Economist’s Angle: Stepped Up Basis

Apr 01, 2021

By Scott Gerlt  • ASA Economist

Production agriculture is an asset-intensive sector. According to USDA Economic Research data, the projected five-year average return on assets (ROA) is 2.78%. For comparison, the median five-year average ROA for the S&P 500 is 7.96%. This indicates that the typical S&P 500 firm requires about 1/3 of the assets as a farm to generate similar profits on a standardized basis. As a result of this, taxes that are based on asset valuation can be significant for agricultural producers, which makes stepped-up basis important for them.

One of the asset-based taxes is the capital gains tax. The purchase price of an asset forms a basis. When the asset is sold, the sale price minus the basis equals the capital gains. The federal tax rate on the gain varies from 0% to 20%, based on income for assets held more than a year (Table 1). Many states have additional capital gains tax rates.

Table 1: Taxable income and filing status determine capital gains rates for 2021

Long-term marginal capital gains tax rate for 2021
Filing status 0% 15% 20%
Individual Up to $40,400 $40,401 to $445,850 Greater than $445,850
Married filing separately Up to $40,400 $40,401 to $250,800 Greater than $250,800
Married filing jointly Up to $80,800 $80,801 to $501,600 Greater than $501,600


While a $501,600 or greater bracket may seem like a high threshold to reach the 20% tax rate, remember that farming is asset intensive. Consider the simple example of a married couple living in Illinois filing jointly with a household income of $80,000. According to USDA National Agricultural Statistics Service (NASS) data, if they bought cropland in 1997 and sold it in 2020 (the first and last years in the dataset), they would hit the 20% bracket with 81 acres of land.

Stepped-up basis provides a reset for the basis during intergenerational transfers. In effect, after the asset owner is deceased and the assets transfer to the heirs, the basis is reset to the market value at the date of death. The stepped-up basis only allows taxes to be levied on gains realized by the individual during his or her ownership, not on gains realized prior to the individual possessing the assets. If the heirs sell the property, they will be responsible for the taxes on the capital gains accrued during their ownership.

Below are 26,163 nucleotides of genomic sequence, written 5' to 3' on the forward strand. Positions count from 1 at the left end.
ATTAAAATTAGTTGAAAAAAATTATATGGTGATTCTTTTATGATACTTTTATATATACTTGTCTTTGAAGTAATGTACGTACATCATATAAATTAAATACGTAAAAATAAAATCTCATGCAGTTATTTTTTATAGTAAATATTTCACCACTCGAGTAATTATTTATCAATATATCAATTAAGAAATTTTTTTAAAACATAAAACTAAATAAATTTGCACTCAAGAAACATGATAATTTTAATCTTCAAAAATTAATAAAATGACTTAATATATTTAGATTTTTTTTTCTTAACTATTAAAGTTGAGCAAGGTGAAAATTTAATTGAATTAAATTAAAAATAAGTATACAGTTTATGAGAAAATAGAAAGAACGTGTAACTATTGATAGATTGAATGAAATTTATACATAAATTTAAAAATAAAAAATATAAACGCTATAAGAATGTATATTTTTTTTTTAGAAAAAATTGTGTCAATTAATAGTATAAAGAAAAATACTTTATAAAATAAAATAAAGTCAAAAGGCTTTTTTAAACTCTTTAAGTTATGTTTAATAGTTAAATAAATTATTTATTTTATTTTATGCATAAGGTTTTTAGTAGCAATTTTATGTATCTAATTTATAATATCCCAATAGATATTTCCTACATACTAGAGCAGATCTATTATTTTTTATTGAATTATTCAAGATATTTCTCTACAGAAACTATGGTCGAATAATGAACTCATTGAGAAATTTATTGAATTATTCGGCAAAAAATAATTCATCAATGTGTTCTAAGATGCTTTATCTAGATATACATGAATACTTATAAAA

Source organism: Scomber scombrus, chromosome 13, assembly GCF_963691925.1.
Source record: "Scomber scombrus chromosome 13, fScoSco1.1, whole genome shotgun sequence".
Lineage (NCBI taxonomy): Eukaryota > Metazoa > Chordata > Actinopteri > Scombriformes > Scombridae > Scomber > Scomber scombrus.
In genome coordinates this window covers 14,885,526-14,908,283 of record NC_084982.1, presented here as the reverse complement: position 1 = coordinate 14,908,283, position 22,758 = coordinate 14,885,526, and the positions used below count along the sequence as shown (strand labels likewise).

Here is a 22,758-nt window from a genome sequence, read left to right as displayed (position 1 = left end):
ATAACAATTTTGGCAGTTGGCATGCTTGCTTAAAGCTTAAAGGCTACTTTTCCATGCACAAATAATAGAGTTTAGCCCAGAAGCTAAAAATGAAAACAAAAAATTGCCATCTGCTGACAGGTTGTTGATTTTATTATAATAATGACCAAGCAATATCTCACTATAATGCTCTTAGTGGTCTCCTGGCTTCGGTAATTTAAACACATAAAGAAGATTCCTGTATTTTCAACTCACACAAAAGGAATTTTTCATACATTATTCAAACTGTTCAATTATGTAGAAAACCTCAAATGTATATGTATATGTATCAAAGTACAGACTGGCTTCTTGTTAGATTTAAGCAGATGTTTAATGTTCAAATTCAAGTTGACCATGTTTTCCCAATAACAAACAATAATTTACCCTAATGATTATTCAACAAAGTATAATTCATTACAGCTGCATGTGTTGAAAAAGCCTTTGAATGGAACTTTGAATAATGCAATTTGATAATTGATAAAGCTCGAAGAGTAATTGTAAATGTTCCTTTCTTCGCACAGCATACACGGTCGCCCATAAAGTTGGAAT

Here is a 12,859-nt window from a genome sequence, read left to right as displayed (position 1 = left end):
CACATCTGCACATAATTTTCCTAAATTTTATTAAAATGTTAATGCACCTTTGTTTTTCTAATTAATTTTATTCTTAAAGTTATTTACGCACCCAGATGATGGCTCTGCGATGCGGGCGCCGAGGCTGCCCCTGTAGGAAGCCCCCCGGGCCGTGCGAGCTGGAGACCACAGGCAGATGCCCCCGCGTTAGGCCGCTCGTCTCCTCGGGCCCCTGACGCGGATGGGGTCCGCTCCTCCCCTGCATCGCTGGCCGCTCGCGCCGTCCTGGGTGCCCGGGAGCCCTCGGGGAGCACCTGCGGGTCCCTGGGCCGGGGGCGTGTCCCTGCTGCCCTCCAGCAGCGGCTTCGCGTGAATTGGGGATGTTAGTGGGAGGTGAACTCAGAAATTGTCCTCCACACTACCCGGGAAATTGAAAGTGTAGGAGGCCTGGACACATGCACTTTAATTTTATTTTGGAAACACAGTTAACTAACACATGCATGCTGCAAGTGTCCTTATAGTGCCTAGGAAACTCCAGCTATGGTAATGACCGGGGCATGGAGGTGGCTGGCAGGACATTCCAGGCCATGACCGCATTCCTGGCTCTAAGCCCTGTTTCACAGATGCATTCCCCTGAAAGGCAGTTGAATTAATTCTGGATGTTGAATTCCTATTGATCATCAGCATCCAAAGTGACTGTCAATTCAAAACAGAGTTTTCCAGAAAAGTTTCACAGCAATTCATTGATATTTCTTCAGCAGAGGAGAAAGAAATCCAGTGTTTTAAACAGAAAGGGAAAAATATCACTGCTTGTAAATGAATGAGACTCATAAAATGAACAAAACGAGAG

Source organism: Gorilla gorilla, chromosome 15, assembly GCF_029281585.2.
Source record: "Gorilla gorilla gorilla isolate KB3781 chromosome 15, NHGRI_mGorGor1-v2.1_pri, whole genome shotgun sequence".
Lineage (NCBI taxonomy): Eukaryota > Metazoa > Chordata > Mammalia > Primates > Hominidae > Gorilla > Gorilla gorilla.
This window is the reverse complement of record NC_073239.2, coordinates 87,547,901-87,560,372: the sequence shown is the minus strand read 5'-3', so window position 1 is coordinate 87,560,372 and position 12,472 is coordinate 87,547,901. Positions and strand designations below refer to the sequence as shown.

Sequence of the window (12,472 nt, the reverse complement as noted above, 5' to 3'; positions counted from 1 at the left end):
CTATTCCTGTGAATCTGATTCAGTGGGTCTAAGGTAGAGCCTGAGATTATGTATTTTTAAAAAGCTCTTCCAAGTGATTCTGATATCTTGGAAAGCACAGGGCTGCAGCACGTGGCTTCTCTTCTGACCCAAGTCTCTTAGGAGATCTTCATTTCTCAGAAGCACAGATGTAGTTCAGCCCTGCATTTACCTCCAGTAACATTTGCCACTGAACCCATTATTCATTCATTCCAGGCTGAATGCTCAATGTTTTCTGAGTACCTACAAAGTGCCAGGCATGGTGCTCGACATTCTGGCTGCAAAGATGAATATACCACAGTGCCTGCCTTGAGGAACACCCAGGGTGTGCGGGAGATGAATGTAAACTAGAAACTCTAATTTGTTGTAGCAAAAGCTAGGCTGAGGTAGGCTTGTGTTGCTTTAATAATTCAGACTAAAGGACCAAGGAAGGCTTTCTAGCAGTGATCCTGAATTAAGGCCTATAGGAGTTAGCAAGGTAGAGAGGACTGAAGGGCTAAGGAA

One of the issues created by the capital gains tax without the stepped-up basis is that of market inefficiencies. The capital gains tax is incurred when the asset is sold. Therefore, the supply curve for assets is shifted backward with the tax, which reduces the amount of supply available at any given price. Four things happen with this change: 1) sellers net less value from the sale than before the tax, 2) buyers must pay more, 3) the government realizes the tax as income, and 4) society realizes a net loss in overall welfare. The exact amounts of each of the components depend upon the responsiveness of sellers and buyers to prices.

The tax wedge that would be amplified without stepped-up basis between buyers and sellers is exacerbated by the run-up in land prices. According to USDA ERS data, real estate composed 82% of farm assets in 2020. USDA NASS reports cropland values back to 1997 at which the U.S. average price was $1,270 per acre and has increased to $4,100 in 2020. If the average U.S. farmer purchased land in 1997 and died in 2020, at which point his or her heirs sold the land to another farmer, the heirs would owe capital gains tax on the difference ($2,830). The farmer purchasing the cropland in 2020 could face up to an extra $566 per acre without stepped-up basis. While the capital gains tax would be paid by the heirs, some of it would be passed on to the buyer, the amount depending on the marginal tax rates and the responsiveness of the buyers and sellers to prices.

Figure 1

One way to put the potential effect of removing stepped-up basis into perspective is to compare the potential capital gains tax on land to rental income from the land (Figure 2). Dividing the potential capital gains tax for an acre by the annual cash rent provides an estimate of how long it would take to offset the loss of stepped-up basis if the capital gains tax were fully incorporated into the land price. The number of years varies by state but is 4.1 for the U.S. average. States with more urban influences tend to take longer due to land values rising much faster than cash rental rates, as non-agricultural uses drive up the land prices. In the center of the country, the range extends from about three years to six years.

Figure 2

Agriculture is an asset-intensive sector. Much of the value of the assets is in real estate, as land is a necessary component of production. Removing stepped-up basis can leave heirs with a large tax bill when they sell the property. This disincentive to bring land to market increases land costs. At the national level, it may take up to four years to offset the higher land costs if the stepped-up basis adjustment was removed.